Formed originally in Salt Lake City around 1971 as the Rocky Mountain Arms Corp, the company that today is North American Arms was founded by a fella named Richard J. Casull, better known as Dick Casull. As in the father of the big ole thumping .454 Casull cartridge.
A gunsmith gifted with both exceptional intellectual ability and creative productivity, Casull was the holder of more than 20 patents including several filed in the 70s for small, single-action revolvers with a floating firing pin and an improved cylinder lock system.
How They Work
These small mini-revolvers were simple, using a 5-round removable cylinder that was held in place by a central knurled cylinder pin. While reloading was slow, requiring the pin and cylinder to be removed from the frame, it is easily accomplished.
The mini-revolver only contains about 19 parts when you count all the internals. A basic field strip breaks the gun down into its frame, cylinder, and pin. (Photo: Chris Eger/Guns.com)
Single action, the user has to draw the hammer back with the thumb, making sure it locks into the fully cocked (more on this later) position. This pops the spur-style trigger from its protective recess in the frame, making it ready to fire. (Photo: Chris Eger/Guns.com)
When it comes to safety, the mini revolver uses a traditional half-cock system familiar to 19th-century wheel guns, allowing the handgun’s cylinder to be removed and inserted safely. The slots between each of the chambers of the cylinder allow the hammer’s blade to rest safely with the chambers fully loaded. (Photo: Chris Eger/Guns.com)
Casull’s RAMC was an interesting company, producing both large-frame .454 single-action revolvers alongside .22 rimfire mini-revolvers, with the latter being sold at the time for $69 (in 1971 greenbacks, about $435 today). Rocky Mountain eventually changed their name to North American Arms around 1975 while Casull later went on to found Freedom Arms in Wyoming, with NAA concentrating their efforts on mini-revolvers while the newer FA went on to produce more full-sized guns.
With that being said, FA made their series of mini-revolvers, deemed The Patriot, in the early 1980s. They were much the same and included an innovative belt-buckle-hosted revolver that did not cross into NFA territory as the handgun had to be separated from the buckle to be fired and was not concealed inside of it. They have proved popular in gun culture, showing up everywhere from movies to Donald Trump, Jr.’s IG feed.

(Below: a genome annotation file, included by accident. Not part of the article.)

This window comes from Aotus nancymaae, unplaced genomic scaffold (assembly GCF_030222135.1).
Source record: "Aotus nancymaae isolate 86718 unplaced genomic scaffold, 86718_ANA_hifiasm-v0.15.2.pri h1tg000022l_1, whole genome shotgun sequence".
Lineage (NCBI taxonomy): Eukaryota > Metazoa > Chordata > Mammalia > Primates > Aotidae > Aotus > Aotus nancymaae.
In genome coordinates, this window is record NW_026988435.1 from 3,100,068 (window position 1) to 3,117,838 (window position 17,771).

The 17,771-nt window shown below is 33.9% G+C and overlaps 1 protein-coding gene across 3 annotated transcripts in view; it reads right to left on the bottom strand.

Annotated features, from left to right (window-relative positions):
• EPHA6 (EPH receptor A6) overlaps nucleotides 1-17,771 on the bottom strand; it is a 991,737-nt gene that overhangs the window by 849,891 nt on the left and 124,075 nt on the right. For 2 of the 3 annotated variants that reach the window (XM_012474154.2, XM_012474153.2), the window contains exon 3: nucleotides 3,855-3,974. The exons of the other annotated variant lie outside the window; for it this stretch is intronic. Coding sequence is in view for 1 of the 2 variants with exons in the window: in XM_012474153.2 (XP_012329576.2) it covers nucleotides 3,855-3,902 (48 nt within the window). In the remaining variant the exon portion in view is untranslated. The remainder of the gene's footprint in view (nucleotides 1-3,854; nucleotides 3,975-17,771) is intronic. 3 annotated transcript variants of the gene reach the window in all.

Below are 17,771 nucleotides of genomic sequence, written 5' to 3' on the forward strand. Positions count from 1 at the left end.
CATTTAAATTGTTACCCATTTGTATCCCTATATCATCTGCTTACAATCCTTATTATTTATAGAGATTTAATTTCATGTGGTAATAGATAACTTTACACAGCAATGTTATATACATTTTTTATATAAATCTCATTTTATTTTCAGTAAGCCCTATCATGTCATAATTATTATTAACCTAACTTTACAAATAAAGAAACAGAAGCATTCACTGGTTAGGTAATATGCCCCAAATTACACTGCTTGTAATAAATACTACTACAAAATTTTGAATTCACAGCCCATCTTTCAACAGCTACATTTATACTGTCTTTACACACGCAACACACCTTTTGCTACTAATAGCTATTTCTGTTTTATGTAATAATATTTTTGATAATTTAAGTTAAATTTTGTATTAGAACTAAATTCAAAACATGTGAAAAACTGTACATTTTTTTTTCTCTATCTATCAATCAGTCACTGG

For the past 30 years, though, NAA has been *the* player in the mini-revolver game. All their wheel guns are made from stainless steel to some of the highest standards in the firearms industry.
Based today in Provo, Utah, they have expanded their line to dozens of offerings over the years to include a short-lived .17 HMR-chambered revolver, .22 Short, Long Rifle and Magnum guns; and others.
NAA currently makes its mini-revolvers in a wide range of barrel lengths and calibers with different grips to boot. A common denominator is being single-action with all-stainless steel construction (Photo: Chris Eger/Guns.com)
This NAA Magnum Convertable was offered with swappable cylinders for both the .22 LR and .22 WMR and sold as a combo between 2012 and 2015. Noisy cricket, indeed. (Photo: Chris Eger/Guns.com)
Moving past the standard single-action/pinned cylinder design, NAA has also produced more user-friendly swing-out cylinder guns (the Sidewinder series) and pivoting top-break action revolvers (the Rangerseries).
Going longer, revolvers like the North American Arms Earl, part of NAA’s 1860 series, which resemble old cap-and-ball wheelguns from the mid-19th Century but are still designed for modern .22 rimfire loads, are available. The Earl comes with either a 3- or 4-inch heavy octagon barrel, an increase in sight radius that can stretch these mini-revolvers out a bit.
In the same vein are guns like the North American Arms Mini-Master, which have a 4-inch barrel, adjustable rear sights, a ramped front with a red insert, and an oversized (for an NAA) rubber grip. Weight of these guns is still under 11-ounces.
While they aren’t likely to be carried as a duty gun or used in ISSF Free Pistol competitions, mini-revolvers offer a lot of fun as recreational plinkers, snake charmers, coup de grâce guns for sportsmen in the field, or as a deep carry “get off me” piece where larger handguns cannot otherwise be carried.
Further, they are also conversation pieces and I can vouch that they get lots of attention at the range and have enticed more than one interested observer along for the ride to dip their toe into the pool of the shooting sports for the first time.
We got in two of our best-selling Turkish imports from Landor Arms – the AR-style LND-117 shotgun and the bullpup BPX 902 – to give them a whirl on the range and see if the reliability could be paired with the affordable price.